The government is repealing the ‘outdated’ Vagrancy Act - in place since 1824 - aiming to bring in legislation which puts rehabilitation and support ‘at the heart of our approach’.
The government says it has driven a 43 per cent drop in rough sleeping since 2019, and it is currently at an eight-year low.
WHAT IS SHEFFIELD BID SAYING?
The Vagrancy Act consultation is being circulated by Sheffield BID which represents city centre businesses.
Diane Jarvis, head of business operations, said businesses were affected by rough sleeping and begging, especially aggressive begging, and it could cause distress for staff and customers.
But many also felt the idea an individual could be criminalised for having nowhere to live is ‘very much an outdated in 2022’.
And any new law must balance supporting vulnerable people with ensuring the ability of police to protect the city centre community ‘is not unduly weakened’.
She added: “Addressing the issue of antisocial behaviour is essential not only for the safety of businesses and residents but also for the health of our city centre.
“Many city centre businesses have initiatives in place to support those begging on the street, so we know they will want to get their voices heard.”
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She added: “We need clear boundaries for what is and isn’t acceptable in a public space. We need provision to target persistent and aggressive begging and other public order offences.”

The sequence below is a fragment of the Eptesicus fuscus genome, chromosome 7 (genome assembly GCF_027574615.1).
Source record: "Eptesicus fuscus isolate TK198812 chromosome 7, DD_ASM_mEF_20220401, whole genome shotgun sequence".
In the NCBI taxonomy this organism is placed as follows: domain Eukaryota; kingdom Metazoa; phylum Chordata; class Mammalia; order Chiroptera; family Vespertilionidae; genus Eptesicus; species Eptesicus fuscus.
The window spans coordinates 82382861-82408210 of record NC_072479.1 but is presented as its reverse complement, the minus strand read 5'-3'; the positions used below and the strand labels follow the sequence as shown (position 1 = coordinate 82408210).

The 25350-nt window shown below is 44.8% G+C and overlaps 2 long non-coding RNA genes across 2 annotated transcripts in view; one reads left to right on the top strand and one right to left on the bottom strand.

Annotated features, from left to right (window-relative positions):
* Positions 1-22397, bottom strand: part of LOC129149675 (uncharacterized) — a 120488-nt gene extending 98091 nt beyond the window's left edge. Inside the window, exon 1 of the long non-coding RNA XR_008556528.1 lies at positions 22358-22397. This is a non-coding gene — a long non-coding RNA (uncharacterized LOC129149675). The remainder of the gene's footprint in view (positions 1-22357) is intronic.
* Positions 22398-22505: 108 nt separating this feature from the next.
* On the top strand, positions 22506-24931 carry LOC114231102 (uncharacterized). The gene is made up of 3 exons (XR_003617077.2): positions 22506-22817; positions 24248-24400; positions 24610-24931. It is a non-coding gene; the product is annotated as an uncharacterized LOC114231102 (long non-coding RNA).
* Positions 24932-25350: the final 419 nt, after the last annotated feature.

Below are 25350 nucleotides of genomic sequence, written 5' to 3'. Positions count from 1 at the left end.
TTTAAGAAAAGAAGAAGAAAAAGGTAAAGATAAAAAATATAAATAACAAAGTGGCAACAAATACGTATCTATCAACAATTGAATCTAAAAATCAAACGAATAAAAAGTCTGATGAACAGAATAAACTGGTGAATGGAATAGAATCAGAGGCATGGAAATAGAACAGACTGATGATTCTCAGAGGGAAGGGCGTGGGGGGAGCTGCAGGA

The BID is a key partner work that includes the ‘Help Us Help’ campaign, the council’s outreach teams, city centre enforcement teams and the police, she added.
HOW ARE THE POLICE TACKLING IT?
Last week, Sheffield District Commander, Chf Supt Shelley Hemsley, said their response to anti-social behaviour in the city centre was to use tactics including Operation Sidewinder, through which officers aim to create ‘a hostile environment for criminals’ while providing reassurance to the public. It combines CCTV, a sniffer dog, undercover officers and police intelligence.
The force also has a Police Community Support Officer who patrols every morning to work with homeless people on the streets and offer ‘support and pathways’ for them.
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She told The Star: “One of the things that we know the public say that they’re concerned about is homeless people, it is about seeing people begging, and some of those people aggressively begging in the city centre that potentially makes them feel intimidated.
“Certainly, the work that the PCSO does and the multi-agency work we’ve got around pathways out of homelessness help us to get a point where we might be able to get a criminal justice outcome when other routes to support that person have been exhausted.”
WHAT HAPPENED AT BOOTS ON FARGATE?
Last month, terrified staff at Boots on Fargate told The Star they feared someone was going to get stabbed amid a rise in threats, spitting, aggression, discrimination, false accusations of assault and ‘brazen’ shoplifting.
The consultation is open until 11:45pm on Thursday 5 May 2022.